Terje Sandstrom

------ Chief Software Geek at Inmeta Consulting in Scandinavia ----- and a Visual Studio ALM MVP

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November 2008 Entries

I like Code Metrics. They give a certain "objective" evaluation of a piece of code. You can use it for yourself just to make it pinpoint potential trouble areas, or just some code where you were a bit sloppy - happens from time to time...... And when you're going to do a peer review, it's much better to point to some numbers instead of the "This code sucks....."-thing. So when it finally arrived inside Visual Studio I was delighted. There are however a few things there which should be nice candidates ......

When I do either Code Analysis, Code Metrics or looking at Code Coverage results, I don't want to have any generated code affecting the results. It just confuses the numbers, and I do not really care how generated code looks - it should just be invisible. Generated code appears several places, code is generated by any of the multitude of wizards and designers in Visual Studio, or it may be generated by a 3rd part tool or generated by a self-written tool. There exist an attribute which, if attached ......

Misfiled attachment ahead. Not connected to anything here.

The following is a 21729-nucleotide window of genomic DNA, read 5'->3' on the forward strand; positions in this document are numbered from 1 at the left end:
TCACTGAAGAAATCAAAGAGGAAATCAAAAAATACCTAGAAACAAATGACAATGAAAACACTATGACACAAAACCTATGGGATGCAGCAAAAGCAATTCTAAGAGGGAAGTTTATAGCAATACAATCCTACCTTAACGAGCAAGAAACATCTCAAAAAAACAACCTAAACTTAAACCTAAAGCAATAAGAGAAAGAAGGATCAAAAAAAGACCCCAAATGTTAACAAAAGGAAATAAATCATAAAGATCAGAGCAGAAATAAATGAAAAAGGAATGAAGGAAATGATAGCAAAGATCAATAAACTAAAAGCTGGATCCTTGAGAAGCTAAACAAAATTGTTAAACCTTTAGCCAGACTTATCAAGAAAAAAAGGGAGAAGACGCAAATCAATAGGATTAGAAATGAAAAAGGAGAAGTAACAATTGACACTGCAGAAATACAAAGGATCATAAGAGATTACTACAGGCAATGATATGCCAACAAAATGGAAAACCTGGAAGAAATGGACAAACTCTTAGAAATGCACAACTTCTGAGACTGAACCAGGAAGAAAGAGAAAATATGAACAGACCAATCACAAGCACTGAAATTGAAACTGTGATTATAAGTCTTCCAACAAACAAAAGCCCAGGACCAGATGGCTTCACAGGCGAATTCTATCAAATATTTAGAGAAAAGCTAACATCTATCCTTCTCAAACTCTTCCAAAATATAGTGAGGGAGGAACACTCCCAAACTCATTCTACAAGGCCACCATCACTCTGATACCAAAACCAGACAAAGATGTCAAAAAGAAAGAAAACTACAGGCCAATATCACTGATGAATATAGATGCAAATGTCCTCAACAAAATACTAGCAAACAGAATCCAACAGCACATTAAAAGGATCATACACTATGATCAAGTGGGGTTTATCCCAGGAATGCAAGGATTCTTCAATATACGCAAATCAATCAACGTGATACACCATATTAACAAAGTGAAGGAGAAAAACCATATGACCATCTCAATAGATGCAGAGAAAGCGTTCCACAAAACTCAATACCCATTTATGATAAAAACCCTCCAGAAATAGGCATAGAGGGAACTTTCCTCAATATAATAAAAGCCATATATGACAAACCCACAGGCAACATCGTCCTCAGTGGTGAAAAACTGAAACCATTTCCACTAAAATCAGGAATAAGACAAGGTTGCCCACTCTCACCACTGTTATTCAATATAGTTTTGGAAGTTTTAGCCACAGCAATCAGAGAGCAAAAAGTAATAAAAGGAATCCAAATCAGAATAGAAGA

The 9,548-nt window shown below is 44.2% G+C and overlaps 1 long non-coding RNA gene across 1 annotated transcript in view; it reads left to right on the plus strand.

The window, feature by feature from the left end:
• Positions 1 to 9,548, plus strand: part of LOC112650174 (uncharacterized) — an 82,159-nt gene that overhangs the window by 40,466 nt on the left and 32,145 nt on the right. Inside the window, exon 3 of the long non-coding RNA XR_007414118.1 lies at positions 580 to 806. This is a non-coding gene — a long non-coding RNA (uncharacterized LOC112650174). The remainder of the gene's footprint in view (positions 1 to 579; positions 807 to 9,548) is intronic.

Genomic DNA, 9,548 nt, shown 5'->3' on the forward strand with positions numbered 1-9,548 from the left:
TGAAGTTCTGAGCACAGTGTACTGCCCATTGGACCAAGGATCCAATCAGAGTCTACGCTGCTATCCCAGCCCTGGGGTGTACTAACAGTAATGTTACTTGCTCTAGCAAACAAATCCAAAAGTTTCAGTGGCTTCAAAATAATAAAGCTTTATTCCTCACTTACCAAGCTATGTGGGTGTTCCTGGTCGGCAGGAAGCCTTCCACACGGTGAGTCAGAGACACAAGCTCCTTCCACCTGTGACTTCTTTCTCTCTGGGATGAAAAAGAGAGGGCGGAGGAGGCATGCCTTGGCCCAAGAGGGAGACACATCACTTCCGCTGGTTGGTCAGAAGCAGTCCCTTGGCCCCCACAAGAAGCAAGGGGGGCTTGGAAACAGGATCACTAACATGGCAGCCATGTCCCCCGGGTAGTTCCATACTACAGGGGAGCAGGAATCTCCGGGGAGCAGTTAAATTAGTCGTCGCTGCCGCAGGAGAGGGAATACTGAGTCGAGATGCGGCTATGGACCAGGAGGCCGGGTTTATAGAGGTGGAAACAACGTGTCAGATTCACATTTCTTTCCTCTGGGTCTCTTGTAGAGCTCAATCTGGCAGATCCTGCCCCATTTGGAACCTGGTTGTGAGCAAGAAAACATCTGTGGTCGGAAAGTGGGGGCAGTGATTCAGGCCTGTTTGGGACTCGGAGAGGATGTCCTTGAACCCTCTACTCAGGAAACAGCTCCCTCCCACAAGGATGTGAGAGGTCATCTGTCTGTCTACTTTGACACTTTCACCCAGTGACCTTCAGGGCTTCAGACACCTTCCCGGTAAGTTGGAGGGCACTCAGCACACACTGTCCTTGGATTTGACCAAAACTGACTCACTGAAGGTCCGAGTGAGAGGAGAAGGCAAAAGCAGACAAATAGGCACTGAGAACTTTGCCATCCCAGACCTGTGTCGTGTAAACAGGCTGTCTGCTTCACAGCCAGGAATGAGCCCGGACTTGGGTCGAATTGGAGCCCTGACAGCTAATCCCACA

I did an article on Subsystem branching (http://geekswithblogs.net/... as a result of a post on the Microsoft forums regarding this. Further, at the PDC 2008 conference now, Grant Holliday made me aware of the TFS Dependency Replicator, which also is a way to solve the problem. It corresponds to the solution I named Solution 3B, however, it's not using the branch/merge facilities, so the TFS itself is not "aware" of the file copied. Anyway, ......